BIOL 1500 Lecture Notes - Pea, Gregor Mendel, Mendelian Inheritance

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BIOL 1500
June 12, 2012
Single gene trait
Traits that are determined by the instructions a person carries on one gene.
There are more than 9000 human traits that exhibit straightforward patterns of
Gregor Mendel conducted studies to help us understand how traits are inherited.
1) Chose garden pea to studypea plants are relatively easy to fertilize and
produce hundreds of offspring from a single cross and could conduct enough
experiments that lasted multiple generations
2) Chose easily observable and unambiguously identifiable traits (flower colour, pea
shape and pea colour)
3) Repeatedly bred similar plants until he had many populations, unvarying for a
particular traittrue breeding
a. True breeding round pea plants always produced plants with round peas
when crossed.
b. True breeding purple-flowered pea plants always produced purple-
flowered offspring
4) Cross breeding true breeding purple-flowered plants with true breeding white-
flowered plants produce ALL purple offspring.
5) Then two of the purple-flower offspring (no longer true breeding) were crossed
and produced mostly purple flowers but some white flowers.
a. Therefore the dominant trait would be the purple-flower trait
b. Therefore the recessive trait would be the white-flower trait
Generally speaking, a dominant trait masks the effect of a recessive trait when an
individual carries both the dominant and the recessive version of the instructions for the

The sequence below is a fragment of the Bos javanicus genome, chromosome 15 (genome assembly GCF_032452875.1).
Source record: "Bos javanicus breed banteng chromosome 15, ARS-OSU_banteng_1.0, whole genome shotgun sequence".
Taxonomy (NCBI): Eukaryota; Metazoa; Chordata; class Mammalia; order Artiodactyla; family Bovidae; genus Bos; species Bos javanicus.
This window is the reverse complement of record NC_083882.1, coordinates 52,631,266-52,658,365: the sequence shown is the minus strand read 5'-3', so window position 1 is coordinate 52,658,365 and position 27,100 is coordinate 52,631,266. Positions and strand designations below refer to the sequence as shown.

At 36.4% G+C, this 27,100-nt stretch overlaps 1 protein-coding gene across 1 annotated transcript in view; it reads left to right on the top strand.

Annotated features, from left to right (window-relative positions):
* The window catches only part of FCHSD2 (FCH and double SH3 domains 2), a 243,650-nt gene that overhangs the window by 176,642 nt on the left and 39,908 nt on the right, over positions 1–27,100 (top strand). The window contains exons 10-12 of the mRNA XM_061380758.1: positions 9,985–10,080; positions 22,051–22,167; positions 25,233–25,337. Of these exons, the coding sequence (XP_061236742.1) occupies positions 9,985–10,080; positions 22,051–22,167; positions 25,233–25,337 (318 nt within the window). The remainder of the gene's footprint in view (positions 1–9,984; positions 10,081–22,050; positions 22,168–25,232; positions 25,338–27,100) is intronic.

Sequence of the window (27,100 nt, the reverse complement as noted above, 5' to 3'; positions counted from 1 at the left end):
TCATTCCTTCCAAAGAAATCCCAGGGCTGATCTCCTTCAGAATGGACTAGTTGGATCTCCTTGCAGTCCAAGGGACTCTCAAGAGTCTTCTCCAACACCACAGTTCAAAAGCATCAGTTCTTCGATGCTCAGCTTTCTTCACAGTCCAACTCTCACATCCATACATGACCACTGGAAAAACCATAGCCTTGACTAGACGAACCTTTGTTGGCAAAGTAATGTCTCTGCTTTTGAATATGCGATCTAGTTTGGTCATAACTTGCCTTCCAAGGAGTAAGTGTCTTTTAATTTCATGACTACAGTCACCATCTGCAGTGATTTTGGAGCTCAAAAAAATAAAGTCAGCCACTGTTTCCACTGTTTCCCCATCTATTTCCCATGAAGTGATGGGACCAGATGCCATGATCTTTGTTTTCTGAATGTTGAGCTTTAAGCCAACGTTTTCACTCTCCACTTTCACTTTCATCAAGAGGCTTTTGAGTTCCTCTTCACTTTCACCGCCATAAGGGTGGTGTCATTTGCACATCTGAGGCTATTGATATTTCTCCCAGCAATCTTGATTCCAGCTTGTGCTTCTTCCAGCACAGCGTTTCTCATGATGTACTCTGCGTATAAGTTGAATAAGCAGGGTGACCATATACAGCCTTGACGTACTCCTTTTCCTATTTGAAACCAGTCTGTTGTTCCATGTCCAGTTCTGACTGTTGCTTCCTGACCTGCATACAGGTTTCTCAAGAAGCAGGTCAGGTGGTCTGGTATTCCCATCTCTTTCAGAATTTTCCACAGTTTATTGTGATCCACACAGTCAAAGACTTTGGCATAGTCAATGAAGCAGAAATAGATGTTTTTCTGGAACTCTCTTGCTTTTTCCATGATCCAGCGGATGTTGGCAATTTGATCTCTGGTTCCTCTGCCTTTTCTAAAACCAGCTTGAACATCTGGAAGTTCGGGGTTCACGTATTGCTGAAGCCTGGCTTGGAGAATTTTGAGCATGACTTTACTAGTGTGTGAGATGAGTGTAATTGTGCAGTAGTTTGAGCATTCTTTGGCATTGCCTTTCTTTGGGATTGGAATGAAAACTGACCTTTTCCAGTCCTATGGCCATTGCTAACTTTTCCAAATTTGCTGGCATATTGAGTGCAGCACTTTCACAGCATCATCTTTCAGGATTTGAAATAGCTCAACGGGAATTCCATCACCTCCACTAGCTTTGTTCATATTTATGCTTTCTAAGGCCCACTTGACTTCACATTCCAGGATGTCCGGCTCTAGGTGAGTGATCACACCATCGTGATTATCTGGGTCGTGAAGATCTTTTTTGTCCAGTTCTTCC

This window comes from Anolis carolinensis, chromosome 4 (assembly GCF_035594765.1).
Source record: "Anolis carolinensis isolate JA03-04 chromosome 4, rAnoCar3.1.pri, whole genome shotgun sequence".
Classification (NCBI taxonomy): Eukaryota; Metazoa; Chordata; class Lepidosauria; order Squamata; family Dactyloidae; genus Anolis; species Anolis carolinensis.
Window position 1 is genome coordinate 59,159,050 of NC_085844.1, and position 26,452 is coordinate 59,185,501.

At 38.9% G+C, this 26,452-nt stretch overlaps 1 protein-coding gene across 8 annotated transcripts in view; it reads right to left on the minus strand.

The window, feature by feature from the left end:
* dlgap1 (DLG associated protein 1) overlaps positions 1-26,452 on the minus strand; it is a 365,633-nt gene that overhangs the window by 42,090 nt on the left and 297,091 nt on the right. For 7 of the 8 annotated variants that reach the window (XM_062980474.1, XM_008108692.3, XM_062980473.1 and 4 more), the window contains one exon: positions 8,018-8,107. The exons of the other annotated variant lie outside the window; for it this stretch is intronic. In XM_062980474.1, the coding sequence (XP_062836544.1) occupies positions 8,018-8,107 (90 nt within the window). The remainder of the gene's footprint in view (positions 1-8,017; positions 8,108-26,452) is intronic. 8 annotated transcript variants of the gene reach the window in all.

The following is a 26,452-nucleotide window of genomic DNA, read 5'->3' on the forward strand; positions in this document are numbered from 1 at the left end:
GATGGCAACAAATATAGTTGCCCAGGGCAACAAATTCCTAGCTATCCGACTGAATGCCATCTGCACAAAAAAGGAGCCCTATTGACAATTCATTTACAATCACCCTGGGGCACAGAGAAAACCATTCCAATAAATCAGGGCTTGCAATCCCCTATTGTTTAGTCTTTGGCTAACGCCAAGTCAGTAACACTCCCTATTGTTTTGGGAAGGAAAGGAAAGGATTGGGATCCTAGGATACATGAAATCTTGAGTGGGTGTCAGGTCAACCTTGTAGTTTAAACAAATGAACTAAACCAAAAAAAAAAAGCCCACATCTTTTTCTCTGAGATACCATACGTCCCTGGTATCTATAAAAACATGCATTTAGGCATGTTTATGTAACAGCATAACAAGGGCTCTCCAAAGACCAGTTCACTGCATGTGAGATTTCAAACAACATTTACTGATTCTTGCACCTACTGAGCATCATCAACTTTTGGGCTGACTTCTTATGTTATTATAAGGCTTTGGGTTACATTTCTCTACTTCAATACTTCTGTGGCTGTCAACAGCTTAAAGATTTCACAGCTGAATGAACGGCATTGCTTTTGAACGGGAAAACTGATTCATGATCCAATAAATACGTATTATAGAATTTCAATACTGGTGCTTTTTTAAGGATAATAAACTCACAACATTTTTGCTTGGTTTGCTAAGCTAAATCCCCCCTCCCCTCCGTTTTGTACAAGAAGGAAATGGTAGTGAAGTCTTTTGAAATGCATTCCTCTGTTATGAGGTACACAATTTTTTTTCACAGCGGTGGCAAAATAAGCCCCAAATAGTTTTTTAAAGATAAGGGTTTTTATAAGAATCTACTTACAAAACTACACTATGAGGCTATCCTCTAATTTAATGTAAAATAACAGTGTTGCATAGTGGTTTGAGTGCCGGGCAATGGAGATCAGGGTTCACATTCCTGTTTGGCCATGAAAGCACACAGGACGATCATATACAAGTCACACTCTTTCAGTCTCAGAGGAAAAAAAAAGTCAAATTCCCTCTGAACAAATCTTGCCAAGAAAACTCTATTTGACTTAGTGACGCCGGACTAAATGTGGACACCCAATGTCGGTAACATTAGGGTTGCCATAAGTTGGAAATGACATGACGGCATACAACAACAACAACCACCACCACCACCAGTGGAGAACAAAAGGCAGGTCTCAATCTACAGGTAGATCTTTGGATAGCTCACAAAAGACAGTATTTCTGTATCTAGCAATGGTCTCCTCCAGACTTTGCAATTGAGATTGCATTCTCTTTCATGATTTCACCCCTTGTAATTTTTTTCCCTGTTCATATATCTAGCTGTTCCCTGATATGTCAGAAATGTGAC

The existence of traits could disappear for a generation and then show up again down
the line.
Mendel’s hypothesis for explaining inheritance incorporated three ideas to make
predictions about crosses he hadn’t done yet:
1) Each parent puts into every sperm or egg it makes a single set of instructions for
building the trait (a gene)
2) Offspring receives two copies of the instructions for any trait
a. Sometimes each parent contributes a slightly different allele for the trait.
The pea plants would have two alleles for flower colours, purple and white.
3) The trait observed depends on the two copies of the gene it inherits from its
a. When an individual inherits the same two alleles for this gene, the
genotype for the gene is homozygous and the individual shows the trait
specified by instructions embodied in those alleles
BIOL 1500
June 12, 2012
b. When an individual inherits a different allele from each parent, the
individual’s genotype for that gene is said to be heterozygous
Dominant and recessive alleles are defined by their action why they are in a
heterozygous state
Explain the concept of a single-gene trait
Discuss Mendel’s contributions to the field of genetics
Define the terms gene, allele, dominant, recessive, homozygous, and heterozygous
Describe the difference between an organism’s genotype and its phenotype. Discuss
how phenotypes are determined.
Demonstrate the ability to perform Punnett squares to predict the offspring of parents
with particular genotypes
Use the rules of probability to predict the inheritance of specific traits
Explain how a test-cross can be used to determine the genotype of an organism
Be able to predict patterns of inheritance based on pedigree analysis
Explain how each of the following genetic “rules” works: incomplete dominance,
codominance, multiple alleles, polygenic inheritance, and pleitropy
Describe how sex-linked traits are inherited
Explain why linked genes do not assort independently
Discuss how evolution can be observed in various populations
Describe Charles Darwin’s impact on evolution and the study of biology
Describe Darwin’s most important observations
Explain the four ways evolutionary change can take place
Identify the difference between evolution and natural selection
Explain the five different lines of evidence for the occurrence of evolution
Describe ways evolution can be observed today